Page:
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Журнальный клуб Интелрос » Неприкосновенный запас » №4, 2014


The 96th NZ issue was put together on the eve of the centenary of World War One. Consequently, the pan-European catastrophe that served as a precursor for yet another 20th century disaster became one of the issue's central topics. Since NZ is not a strictly academic magazine, spanning instead different areas of humanities, the “war theme” is considered here in various contexts.

The first section is entirely focused on the events of 1914–1918 and their consequences for the life of the continent: political, social and cultural. Vadim Mikhailin analyses Andrzej Wajda's famous film “The Maids of Wilko”, linking it to the memory of the war and the prewar world, while the point from which those events are recounted is located in socialist Poland. The theme of WWI is therefore seen through the tragedy of WWII. Yaroslav Shimov's article describes revolutionary transformations in Central and Eastern Europe after the collapse of the three empires (German, Russian and Austro-Hungarian), the national states that “suddenly” emerged on the ruins of those empires, as well as their interwar history that unfolded in the shadow of WWI. The section concludes with an article by Anna Uryadova, discussing the interpretation of the Great War by some of the first-wave Russian émigrés.

The first section is followed by another (Culture of Politics), focused on the same topic. It offers an analysis of Russia's current political context, as well as the way the Great War is interpreted in it. Alexey Makarkin's article, “Memory of the Forgotten War: Political Aspects”, focuses on today's political sphere, while Dmitry Gorin explains why WWI can never fit in the new official view of the country's history.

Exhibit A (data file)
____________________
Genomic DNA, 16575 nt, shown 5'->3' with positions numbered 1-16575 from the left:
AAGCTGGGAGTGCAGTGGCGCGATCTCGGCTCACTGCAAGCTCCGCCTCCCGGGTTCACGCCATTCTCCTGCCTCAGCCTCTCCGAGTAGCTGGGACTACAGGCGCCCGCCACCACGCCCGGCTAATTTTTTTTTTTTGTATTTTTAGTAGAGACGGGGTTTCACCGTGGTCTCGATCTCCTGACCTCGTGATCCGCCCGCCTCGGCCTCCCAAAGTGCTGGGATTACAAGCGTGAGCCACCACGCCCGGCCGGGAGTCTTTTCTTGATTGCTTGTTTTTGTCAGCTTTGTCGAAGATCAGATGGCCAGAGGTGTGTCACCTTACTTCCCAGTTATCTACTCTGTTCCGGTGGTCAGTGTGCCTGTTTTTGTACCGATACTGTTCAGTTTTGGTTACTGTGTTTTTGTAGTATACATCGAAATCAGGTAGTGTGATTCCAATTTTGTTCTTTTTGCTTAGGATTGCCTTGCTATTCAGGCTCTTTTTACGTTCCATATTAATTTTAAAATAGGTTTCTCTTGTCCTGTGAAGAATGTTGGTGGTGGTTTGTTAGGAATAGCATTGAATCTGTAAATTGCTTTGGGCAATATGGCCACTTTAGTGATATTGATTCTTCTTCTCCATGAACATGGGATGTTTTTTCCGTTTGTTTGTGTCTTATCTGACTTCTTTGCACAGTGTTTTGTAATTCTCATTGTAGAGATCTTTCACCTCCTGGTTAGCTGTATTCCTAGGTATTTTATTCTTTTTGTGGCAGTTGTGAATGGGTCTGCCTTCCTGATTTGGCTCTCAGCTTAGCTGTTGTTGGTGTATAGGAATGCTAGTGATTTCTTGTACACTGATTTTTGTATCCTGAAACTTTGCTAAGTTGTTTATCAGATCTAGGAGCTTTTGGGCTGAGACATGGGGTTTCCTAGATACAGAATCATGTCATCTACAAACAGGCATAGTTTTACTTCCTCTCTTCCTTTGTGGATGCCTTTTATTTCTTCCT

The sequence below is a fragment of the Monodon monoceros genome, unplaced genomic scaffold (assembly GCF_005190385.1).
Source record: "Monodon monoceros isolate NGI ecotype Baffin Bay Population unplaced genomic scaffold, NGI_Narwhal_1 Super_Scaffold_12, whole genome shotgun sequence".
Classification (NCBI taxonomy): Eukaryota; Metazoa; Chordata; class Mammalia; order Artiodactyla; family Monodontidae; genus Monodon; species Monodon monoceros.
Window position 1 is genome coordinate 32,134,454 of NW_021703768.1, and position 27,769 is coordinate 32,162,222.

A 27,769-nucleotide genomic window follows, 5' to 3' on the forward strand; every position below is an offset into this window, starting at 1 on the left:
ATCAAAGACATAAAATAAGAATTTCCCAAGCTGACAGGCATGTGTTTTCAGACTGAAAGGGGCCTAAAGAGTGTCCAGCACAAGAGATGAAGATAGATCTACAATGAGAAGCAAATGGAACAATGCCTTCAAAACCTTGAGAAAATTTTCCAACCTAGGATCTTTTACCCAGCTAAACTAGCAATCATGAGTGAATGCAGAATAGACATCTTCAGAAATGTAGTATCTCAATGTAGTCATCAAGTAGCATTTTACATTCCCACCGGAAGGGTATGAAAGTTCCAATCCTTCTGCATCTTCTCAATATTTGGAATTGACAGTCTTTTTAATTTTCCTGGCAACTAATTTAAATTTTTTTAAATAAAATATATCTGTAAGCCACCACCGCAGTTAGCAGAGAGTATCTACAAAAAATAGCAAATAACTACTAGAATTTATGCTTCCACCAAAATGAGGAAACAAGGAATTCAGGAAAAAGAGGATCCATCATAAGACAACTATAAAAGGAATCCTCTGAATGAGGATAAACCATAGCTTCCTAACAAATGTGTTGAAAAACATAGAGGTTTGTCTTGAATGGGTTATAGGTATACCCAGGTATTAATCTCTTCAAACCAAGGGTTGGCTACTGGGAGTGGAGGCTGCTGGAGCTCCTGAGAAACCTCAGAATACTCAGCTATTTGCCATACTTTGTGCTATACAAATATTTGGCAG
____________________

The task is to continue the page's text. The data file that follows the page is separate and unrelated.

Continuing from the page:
In the pages of Case Study, Olga Edelman, relying on archive materials, attempts to reconstruct with utmost precision the circumstances of Stalin's Siberian exile. The dictator-to-be spent most of the war in the village of Turukhansk, either oblivious of the global historical events or having little knowledge of them. In his column Old World Chronicles, Kirill Kobrin presents a historico-cultural analysis of Arthur Conan Doyle's story “His Last Bow”, in which the famous sleuth Sherlock Holmes finds himself, for the first and last time, in the service of the state. Alexander Kustarev considers various historiographical versions of the reasons behind the “senseless” world war, offering his own answer (Political Imaginary).

The second section, “Practices of Cultural Conformity”, describes a number of sociocultural practices and strategies that emerged in the USSR. Maria Litovskaya (“Creative Potential of Demonstrative Conformism of the Soviet Writer”), talks about a demonstrative, deliberate way of following the rules and precepts set by the Communist Party and the government. Tatyana Kruglova undertakes a conceptual analysis of the conformist attitudes of Soviet cultural workers; a subject that, as we know, was first tackled by Boris Pasternak and Yuri Olesha and further explored in Lydia Ginzburg's brilliant works. A piece by Konstantin Bogdanov examines singing-songwriting, a pop music genre whose prominence in Russia is evident today, which “shimmers” between conformism and nonconformism.

This section is complemented by Alexander Khramov's article “Live Map of the Empire” (Politics of Culture). The piece briefly captures the history of the Exhibition of National Economic Achievements, one of the symbols of the Soviet era, presented in terms of colonial and imperial symbols, allegories and metaphors used by the creators of the VDNKh, Soviet artists and architects, over decades.

In addition to the topical sections, this NZ volume contains a number of separate pieces. The issue opens with a translated article by the famous American social philosopher and essayist Charles Wright Mills. Titled “On Knowledge and Power”, the article is based on a lecture delivered by Mills at a meeting of the Columbia College Alumni Association on 20 March 1954. The so-called “expert examination” (carried out by academics) in “extremism”-related criminal cases is a sensitive issue in present-day Russia. Examinations of this kind are described in Dmitry Dubrovsky's article “Texts of the Special Pragmatics (Trolling and Travesty) as a Research Problem” (Morals and Mores). Finally, Politics of Culture features a curious piece by Alek D. Epstein and Andrey Kozhevnikov under the self-explanatory title “Artist Popular among Rich Tourists? Who and How Made Henri Matisse”.

The issue also contains Alexey Levinson's regular column (Sociological Lyrics) and the New Books section, where one can find reviews of three historical studies on the subject of WWI.


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